The Irish Times view on the Iran nuclear deal: undoing Trump’s damage
President Hassan Rouhani, who supports renewing the deal but leaves office in June, is under considerable pressure from hardliners opposed to concessions to the US
A handout photo made available by the Iranian supreme leader’s office shows Ayatollah Ali Khamenei speaking during a meeting with members of an Iranian expert general assembly, in Tehran on Monday. Khamenei was quoted as saying that if the US and the West lifted the sanctions, Iran would also return to its obligations of the nuclear deal. Photograph: EPA
Undoing the damage done to America’s international relationships by Donald Trump was never going to be done with a stroke of a pen. Nothing stands still in the swirl of global politics and Trump, like it or not, changed the narrative. Even the restoration of the status quo ante in the Iran nuclear deal (JCPOA) is problematic, let alone the idea of “compliance or compliance-plus”, the adding of new conditions suggested by Washington.
“Compliance-plus” would include limits on Iran’s non-nuclear activities, including missile development and support for regional rebel groups and militias. Such ambitions are supported by the EU, but separately – it argues that they cannot be realistically tied to reactivation of the JCPOA.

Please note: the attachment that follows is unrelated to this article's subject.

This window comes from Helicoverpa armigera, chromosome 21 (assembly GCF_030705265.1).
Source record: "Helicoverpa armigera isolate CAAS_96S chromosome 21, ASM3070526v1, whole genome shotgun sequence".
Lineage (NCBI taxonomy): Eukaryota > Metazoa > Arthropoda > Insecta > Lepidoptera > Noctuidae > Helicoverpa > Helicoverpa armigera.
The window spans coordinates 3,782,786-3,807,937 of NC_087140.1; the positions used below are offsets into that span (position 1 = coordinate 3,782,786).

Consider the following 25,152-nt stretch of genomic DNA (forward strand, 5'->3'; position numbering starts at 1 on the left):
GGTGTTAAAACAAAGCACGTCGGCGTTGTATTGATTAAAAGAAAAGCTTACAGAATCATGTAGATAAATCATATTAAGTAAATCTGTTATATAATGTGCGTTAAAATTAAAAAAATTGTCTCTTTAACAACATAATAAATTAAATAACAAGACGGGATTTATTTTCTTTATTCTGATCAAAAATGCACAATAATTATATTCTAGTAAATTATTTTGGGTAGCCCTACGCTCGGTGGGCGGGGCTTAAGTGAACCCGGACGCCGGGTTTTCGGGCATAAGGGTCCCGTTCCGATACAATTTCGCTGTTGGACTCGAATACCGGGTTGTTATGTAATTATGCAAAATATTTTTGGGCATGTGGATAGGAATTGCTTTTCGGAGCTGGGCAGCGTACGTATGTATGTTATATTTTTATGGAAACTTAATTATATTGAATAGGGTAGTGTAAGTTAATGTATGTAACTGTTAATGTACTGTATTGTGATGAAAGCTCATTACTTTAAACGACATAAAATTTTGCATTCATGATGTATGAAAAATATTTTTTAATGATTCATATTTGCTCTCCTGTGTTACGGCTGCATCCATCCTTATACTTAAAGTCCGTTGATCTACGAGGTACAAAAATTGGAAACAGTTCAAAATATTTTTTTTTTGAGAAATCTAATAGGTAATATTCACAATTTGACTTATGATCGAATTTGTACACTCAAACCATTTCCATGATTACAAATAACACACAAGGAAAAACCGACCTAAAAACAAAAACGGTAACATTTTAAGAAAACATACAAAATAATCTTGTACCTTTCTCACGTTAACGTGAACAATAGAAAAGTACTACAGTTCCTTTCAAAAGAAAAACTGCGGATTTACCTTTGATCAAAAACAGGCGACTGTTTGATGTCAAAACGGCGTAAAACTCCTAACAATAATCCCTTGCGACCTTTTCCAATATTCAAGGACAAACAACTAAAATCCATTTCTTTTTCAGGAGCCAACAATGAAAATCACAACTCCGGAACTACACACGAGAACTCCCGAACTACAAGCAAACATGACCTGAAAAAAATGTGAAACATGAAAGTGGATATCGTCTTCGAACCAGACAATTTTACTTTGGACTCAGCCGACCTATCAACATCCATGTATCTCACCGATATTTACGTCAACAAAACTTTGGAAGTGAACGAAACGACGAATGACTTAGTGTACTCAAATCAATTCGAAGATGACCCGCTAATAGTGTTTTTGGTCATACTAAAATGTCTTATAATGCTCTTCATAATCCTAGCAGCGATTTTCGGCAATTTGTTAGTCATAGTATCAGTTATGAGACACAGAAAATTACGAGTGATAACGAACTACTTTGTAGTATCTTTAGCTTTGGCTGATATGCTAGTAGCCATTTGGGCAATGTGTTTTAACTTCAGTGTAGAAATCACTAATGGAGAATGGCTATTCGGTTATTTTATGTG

Biden took office pledging to reverse Trump’s pullout from the 2015 deal which gave Iran billions of dollars in sanctions relief in exchange for curbs on its nuclear programme. Last week, partly to defuse an impasse over which country would move first, Biden pledged to return to the multilateral talks on the deal, reversed Trump’s attempts to toughen UN sanctions, and eased some travel restrictions on Iranian diplomats.
But all the US sanctions are still in place and Iran insists it will not return to compliance until all sanctions are lifted, while the US return to the treaty depends on Tehran’s prior “strict compliance”. Iran now has 12 times the enriched uranium permitted by the accord. It has installed advanced centrifuges that enrich uranium faster and is enriching to a higher purity – up from the 3.67 per cent allowed to 20 per cent.
Tehran is accusing Biden of prevaricating and being no different to Trump and claims that it has lost access to $250 billion in revenue since 2018.
President Hassan Rouhani, who supports renewing the deal but leaves office in June, is under considerable pressure from hardliners opposed to concessions to the US. The great challenge for Biden and international partners like the EU is to demonstrate more flexibility and move fast enough to get a deal approved before Rouhani departs.